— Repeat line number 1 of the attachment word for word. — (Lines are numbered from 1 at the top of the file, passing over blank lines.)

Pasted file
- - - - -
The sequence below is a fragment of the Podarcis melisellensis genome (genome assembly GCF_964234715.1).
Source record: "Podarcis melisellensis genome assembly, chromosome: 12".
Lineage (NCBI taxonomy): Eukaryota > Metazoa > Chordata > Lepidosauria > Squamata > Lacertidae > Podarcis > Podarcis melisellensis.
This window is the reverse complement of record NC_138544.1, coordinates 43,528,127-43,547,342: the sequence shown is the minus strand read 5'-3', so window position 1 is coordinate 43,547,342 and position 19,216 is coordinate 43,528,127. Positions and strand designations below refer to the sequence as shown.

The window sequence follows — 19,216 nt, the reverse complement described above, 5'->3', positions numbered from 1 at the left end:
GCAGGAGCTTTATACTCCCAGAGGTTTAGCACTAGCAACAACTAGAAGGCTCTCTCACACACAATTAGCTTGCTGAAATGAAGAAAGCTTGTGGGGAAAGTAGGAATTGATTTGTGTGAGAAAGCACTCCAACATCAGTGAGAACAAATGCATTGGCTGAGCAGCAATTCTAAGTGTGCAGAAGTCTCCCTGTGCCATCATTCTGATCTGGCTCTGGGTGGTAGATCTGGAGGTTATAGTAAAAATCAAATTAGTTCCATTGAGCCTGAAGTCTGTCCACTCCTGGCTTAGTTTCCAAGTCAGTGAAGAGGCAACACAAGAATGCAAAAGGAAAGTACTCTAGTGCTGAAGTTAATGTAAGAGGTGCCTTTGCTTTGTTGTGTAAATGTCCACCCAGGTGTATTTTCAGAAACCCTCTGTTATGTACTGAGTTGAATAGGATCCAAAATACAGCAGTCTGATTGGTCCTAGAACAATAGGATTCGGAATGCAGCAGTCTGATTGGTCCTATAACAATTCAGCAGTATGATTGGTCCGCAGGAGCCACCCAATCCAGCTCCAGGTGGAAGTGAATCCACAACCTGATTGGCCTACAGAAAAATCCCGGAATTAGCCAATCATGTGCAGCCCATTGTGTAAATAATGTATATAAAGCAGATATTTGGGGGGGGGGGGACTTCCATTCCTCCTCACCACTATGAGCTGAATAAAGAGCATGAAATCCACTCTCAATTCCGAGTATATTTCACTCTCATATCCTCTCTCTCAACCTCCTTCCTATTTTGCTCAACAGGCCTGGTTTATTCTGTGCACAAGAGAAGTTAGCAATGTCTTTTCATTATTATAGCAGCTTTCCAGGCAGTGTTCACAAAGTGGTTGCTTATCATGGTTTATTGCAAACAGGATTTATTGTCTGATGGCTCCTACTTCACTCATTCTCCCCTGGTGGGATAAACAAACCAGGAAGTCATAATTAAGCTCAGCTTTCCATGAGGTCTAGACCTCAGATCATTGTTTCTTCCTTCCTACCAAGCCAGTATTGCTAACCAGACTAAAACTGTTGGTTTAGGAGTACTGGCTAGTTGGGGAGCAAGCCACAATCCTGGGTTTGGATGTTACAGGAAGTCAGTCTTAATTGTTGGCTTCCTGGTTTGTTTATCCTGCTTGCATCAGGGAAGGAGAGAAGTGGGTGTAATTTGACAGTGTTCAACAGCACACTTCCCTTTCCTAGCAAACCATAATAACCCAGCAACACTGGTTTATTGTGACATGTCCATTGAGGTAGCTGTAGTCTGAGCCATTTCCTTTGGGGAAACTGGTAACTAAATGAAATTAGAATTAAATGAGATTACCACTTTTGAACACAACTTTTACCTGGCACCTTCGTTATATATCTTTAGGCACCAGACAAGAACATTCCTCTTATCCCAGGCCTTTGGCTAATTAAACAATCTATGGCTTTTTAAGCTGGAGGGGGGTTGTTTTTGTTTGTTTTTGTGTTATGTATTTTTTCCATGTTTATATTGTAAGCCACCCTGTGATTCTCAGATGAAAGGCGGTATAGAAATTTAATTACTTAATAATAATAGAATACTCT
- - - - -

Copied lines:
The sequence below is a fragment of the Podarcis melisellensis genome (genome assembly GCF_964234715.1).